November 29, 2006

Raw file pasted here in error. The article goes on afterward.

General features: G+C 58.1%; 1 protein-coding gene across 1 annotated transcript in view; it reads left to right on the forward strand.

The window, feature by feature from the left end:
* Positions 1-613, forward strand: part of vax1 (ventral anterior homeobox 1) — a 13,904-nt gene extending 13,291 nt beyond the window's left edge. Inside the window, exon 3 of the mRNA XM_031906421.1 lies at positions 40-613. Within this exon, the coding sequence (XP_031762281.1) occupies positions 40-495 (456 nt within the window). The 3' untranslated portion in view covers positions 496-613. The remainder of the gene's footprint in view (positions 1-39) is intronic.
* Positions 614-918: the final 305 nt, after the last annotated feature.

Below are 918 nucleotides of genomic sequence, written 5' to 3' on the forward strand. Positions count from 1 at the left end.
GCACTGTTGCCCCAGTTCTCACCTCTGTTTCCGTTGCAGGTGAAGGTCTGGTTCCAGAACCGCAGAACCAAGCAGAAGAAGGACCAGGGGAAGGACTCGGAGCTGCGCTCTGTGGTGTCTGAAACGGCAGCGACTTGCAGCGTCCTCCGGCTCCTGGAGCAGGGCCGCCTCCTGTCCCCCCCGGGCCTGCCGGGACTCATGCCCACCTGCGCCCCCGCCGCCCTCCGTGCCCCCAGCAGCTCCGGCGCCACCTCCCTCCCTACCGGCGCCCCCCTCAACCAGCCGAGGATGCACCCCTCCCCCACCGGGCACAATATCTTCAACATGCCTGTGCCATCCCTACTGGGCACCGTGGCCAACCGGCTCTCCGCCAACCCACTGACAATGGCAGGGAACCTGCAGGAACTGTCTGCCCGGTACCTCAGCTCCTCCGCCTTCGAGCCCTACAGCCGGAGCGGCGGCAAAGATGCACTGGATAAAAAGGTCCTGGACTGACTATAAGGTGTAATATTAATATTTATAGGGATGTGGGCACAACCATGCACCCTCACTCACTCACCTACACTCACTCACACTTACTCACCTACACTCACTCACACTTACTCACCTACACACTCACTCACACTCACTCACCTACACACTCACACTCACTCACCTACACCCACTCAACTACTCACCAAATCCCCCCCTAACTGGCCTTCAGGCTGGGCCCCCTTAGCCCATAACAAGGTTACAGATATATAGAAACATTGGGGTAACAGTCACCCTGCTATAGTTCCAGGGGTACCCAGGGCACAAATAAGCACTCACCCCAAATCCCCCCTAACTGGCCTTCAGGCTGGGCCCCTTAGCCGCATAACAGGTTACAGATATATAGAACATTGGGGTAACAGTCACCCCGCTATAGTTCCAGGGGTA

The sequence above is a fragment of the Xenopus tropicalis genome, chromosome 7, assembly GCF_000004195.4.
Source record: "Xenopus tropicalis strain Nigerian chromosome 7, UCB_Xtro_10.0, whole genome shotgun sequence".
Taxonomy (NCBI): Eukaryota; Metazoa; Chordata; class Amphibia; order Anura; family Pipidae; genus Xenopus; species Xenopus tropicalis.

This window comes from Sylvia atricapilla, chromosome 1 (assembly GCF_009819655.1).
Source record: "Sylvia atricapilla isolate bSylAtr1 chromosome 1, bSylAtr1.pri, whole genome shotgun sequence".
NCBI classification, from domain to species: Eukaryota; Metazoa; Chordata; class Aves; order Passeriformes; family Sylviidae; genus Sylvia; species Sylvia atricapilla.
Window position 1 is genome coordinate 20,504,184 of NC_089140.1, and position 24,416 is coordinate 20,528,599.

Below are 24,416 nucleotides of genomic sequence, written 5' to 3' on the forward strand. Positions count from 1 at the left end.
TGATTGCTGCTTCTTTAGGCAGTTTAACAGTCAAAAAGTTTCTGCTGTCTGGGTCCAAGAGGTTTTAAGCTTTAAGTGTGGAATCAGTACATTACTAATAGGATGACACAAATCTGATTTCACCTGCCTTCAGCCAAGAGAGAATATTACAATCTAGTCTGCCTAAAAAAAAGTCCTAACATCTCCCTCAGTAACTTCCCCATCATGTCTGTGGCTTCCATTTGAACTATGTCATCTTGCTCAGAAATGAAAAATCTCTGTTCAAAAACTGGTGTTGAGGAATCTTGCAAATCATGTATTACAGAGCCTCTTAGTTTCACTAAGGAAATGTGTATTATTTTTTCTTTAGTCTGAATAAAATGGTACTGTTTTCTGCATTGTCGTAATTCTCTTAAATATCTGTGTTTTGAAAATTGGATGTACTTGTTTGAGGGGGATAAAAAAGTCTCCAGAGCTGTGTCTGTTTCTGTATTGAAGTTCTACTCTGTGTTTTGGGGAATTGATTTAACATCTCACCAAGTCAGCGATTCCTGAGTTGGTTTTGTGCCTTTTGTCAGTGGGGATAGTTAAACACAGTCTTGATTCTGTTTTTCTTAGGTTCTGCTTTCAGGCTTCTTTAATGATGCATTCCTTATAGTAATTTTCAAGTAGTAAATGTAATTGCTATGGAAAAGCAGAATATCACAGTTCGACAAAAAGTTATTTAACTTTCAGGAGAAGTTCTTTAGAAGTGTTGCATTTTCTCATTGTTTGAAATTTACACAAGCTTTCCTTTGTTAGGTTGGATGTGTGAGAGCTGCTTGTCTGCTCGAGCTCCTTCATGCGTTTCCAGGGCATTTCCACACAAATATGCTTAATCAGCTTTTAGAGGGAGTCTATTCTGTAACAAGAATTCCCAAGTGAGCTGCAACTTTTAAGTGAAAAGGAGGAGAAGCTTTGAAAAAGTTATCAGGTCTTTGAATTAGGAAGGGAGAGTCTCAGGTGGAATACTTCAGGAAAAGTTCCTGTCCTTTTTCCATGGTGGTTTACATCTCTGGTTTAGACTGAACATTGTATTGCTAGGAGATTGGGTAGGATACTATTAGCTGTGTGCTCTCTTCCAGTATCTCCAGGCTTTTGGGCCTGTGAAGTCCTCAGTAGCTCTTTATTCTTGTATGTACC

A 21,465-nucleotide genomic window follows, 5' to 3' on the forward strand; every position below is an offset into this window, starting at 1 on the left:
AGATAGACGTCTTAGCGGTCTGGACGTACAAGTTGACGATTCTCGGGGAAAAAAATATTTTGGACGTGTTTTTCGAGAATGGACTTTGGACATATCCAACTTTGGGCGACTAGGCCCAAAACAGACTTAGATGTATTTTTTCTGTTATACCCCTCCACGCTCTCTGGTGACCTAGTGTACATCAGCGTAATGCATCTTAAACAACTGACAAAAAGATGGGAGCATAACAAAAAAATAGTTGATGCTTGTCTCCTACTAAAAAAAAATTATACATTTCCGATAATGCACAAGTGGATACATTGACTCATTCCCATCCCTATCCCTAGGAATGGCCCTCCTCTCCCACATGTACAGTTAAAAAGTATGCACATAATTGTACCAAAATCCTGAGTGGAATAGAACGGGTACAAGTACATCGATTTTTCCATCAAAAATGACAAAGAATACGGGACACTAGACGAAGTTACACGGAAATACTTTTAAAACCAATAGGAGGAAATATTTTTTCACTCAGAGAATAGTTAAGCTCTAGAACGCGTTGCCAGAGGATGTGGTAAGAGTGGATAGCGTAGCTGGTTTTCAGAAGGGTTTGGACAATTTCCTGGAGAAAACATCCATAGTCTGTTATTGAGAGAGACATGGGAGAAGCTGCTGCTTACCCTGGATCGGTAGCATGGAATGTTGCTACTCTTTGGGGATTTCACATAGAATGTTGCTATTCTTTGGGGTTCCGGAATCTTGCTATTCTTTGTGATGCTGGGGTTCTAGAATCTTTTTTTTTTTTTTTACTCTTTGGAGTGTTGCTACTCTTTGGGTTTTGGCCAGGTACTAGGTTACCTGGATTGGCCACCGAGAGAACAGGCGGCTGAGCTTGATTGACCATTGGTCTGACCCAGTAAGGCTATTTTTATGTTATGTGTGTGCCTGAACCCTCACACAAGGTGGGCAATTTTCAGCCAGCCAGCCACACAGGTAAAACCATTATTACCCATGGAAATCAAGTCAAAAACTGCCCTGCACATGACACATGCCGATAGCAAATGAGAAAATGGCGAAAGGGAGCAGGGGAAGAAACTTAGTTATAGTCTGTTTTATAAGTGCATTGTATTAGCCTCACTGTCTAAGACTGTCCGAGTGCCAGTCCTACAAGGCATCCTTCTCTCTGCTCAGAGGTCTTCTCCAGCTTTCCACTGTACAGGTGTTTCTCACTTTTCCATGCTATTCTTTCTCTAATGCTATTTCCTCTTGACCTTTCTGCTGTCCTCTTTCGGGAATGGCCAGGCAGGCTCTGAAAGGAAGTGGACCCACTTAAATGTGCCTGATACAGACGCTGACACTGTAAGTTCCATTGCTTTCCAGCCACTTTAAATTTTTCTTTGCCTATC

On the surface, Time is perhaps Kim Ki-duk's most brash, confrontational, and bituminous film since The Isle, an admirably crafted - and unexpectedly refreshing - return to his more familiar gothic, cringingly blunt, provocateur form after immersing in such aesthetically impeccable, but slight romanticized allegories riddled with obtuse, pseudo Zen mysticism and disjointed orientalism. Ostensibly presented as a dark, cautionary tale of an insecure woman, Seh-hee's (Ji-Yeon Park) desperate attempt to stop the process of time and recreate the spark of a new romance with her committed, long-term lover, Ji-woo (Jung-woo Ha) (a filmmaker who appears to be in the process of editing scenes from 3-Iron) by undergoing drastic facial reconstructive surgery in order to reinvent herself and, in turn, their relationship, the film is also a brutal and scathing exposition into the psychology and morality of contemporary (and in particular, Korean) society's obsession with cosmetic surgery. Nevertheless, despite Kim's penetrating, articulate, and relevant social critique, I can't help but express a certain degree of skepticism towards the very elements that, paradoxically, I find most trenchant and provocative about the film: a resistance that is integrally rooted in the film's uncanny resonance - not only in a vague, overarching, existential thematic semblance with avant-garde novelist Kobo Abe's recurring preoccupations on identity, alienation, and emotional disconnection, but in particular, with Hiroshi Teshigahara's earlier cinematic adaptations of Abe's work - that seem too coincidental not to be, at best, a faithful homage, and at worst, a lazy derivation. Indeed, this apparent plane of aesthetic convergence between Teshigahara's cinema and Kim's aesthetic vision for the film culminates with a similar, progressive montage, stationary camera ending shot, as a face obscured, "transformed" heroine (Hyeon-a Seong) of Time leaves the cosmetic surgeon's office and has a seemingly fateful encounter before slipping away from view and fading into the anonymity of a bustling crowd on a metropolitan city street: an image that seems conceptually readapted from the mise-en-scène of the concluding sequence in Teshigahara's The Face of Another (in which Okuyama's fateful encounter is with the doctor himself), as well as in The Man Without a Map (in the detective's deliberate act of relinquishing traces of his former life by following in the footsteps - and therefore, indirectly assuming the figurative identity - of his missing subject), a reflection of the protagonist's psychological fugue that is manifested in the detective's evasion of the missing man's wife in Teshigahara's film, and in the shattered, unclaimed, pre-operative surgery souvenir portrait in Time. In essence, the film's conflation of past and present (as reflected through the bookending sequence of a recursive encounter) represents the metaphoric collapse, not only of time, but of humanity itself, where identity is reduced to the reinforcement of meaningless social rituals and interchangeable, cosmetic masks, and connection is similarly revealed through equally impulsive and transitory acts of delusive, surrogate intimacy. It is this bracing - and brazen - social criticism that inevitably defines Kim's flawed, but impassioned observation of contemporary society's inherent dysfunctionality in the wake of facile, economic privilege: a lost generation foundering in a youth-oriented culture of vanity, rootlessness, excess, and disposability.